7 comments:

  1. This sounds like another for the TBR list.
    Interesting bunch of English adventure novel writers by the way - Polish, American and Scots Irish!
    I also thought 'adventure story' Henry James??? but then I found this
    "Confronted by Walter Besant's prescription "that a story must, under penalty of not being a story, consist of 'adventures,'" James was sure not only that "the moral consciousness of a child [was] as much a part of life as the islands of the Spanish Main," but also that "the one sort of geography [had] those 'surprises' of which Mr. Besant speaks quite as much as the other."

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  2. You're making this book sound far more interesting than I would have guessed. It's just juvenilia, right? It has to be. Right? Right?

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  3. Thanks for that broad definition of adventure, Séamus! The books he mentioned in the interview were Conrad's Heart of Darkness and Almayer's Folly, and Conan Doyle via Billy Wilder of the movie The Private Life of Sherlock Holmes--maybe you've watched it? James's stories supposedly influenced the style and atmosphere, and the use of indirect narration.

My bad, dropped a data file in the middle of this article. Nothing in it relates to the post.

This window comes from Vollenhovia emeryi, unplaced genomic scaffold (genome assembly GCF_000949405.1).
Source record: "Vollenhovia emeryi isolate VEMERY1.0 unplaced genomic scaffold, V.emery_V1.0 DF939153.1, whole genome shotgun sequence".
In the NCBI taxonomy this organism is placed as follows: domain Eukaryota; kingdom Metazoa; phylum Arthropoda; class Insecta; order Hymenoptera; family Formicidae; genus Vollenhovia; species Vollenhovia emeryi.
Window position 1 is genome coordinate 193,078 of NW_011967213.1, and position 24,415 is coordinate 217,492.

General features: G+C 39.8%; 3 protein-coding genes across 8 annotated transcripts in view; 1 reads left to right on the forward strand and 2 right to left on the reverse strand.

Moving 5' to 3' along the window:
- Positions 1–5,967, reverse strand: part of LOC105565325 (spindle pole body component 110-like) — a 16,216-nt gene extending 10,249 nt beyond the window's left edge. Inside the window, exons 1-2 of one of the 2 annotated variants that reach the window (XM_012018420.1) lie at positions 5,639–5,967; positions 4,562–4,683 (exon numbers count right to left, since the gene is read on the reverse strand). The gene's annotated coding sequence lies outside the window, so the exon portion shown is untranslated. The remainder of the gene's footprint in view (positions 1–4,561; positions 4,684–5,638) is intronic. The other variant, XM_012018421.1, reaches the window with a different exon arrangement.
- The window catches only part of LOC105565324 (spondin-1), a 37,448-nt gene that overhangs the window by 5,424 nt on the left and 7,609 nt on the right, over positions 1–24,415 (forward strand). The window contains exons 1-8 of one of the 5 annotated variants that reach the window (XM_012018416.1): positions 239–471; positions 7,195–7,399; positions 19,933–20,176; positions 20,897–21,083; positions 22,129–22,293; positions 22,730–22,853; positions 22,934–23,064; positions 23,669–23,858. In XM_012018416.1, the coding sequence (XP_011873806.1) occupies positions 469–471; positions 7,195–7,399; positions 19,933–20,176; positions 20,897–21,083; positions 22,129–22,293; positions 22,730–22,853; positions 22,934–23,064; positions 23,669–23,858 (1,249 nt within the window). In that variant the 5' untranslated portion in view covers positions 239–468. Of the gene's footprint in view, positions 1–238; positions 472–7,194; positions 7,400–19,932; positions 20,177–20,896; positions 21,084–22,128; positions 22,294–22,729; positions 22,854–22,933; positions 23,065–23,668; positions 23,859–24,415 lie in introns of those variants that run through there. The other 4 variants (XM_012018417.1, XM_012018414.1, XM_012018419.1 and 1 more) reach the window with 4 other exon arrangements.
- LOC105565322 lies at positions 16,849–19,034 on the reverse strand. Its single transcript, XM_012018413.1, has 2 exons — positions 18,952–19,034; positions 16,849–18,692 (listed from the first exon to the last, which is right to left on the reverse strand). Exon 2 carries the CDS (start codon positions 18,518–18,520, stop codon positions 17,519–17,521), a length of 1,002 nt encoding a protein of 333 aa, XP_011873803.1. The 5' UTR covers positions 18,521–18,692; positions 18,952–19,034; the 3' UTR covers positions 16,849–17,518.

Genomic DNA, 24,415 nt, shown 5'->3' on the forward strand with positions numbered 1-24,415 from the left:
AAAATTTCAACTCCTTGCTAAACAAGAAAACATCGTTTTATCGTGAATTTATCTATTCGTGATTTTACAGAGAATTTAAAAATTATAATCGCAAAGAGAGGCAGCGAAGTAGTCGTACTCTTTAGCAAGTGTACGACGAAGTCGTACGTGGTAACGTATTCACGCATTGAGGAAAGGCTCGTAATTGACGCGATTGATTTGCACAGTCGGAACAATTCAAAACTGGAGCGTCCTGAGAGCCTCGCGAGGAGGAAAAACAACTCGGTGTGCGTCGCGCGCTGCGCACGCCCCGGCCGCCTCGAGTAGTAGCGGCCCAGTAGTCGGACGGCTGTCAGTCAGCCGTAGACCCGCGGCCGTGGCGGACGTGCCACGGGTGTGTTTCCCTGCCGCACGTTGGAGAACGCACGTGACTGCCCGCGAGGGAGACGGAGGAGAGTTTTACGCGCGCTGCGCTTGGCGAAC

Tom, for sure it is. But quite an accomplished one.

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  4. Rise, this review encouraged me to take up a different Marías novel this month (am torn between reading all the back catalogue now and saving some books for later). Thanks! Naturally, I loved coming across Marías' point of view about the conclusion vs. the journey in the novel. Very thought-provoking of him as always.

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  5. Richard, he sure has a large catalogue in Spanish, some of which remain untranslated, that the native speaker will have a field day getting to. He seems the kind of writer whose early minor works are well worth reading not only for the light they cast on his later works but for their own merits as well. I loved how he challenged the conventions of how stories are told at such an early age.

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  6. A Javier Marias seafaring adventure? I'm on board.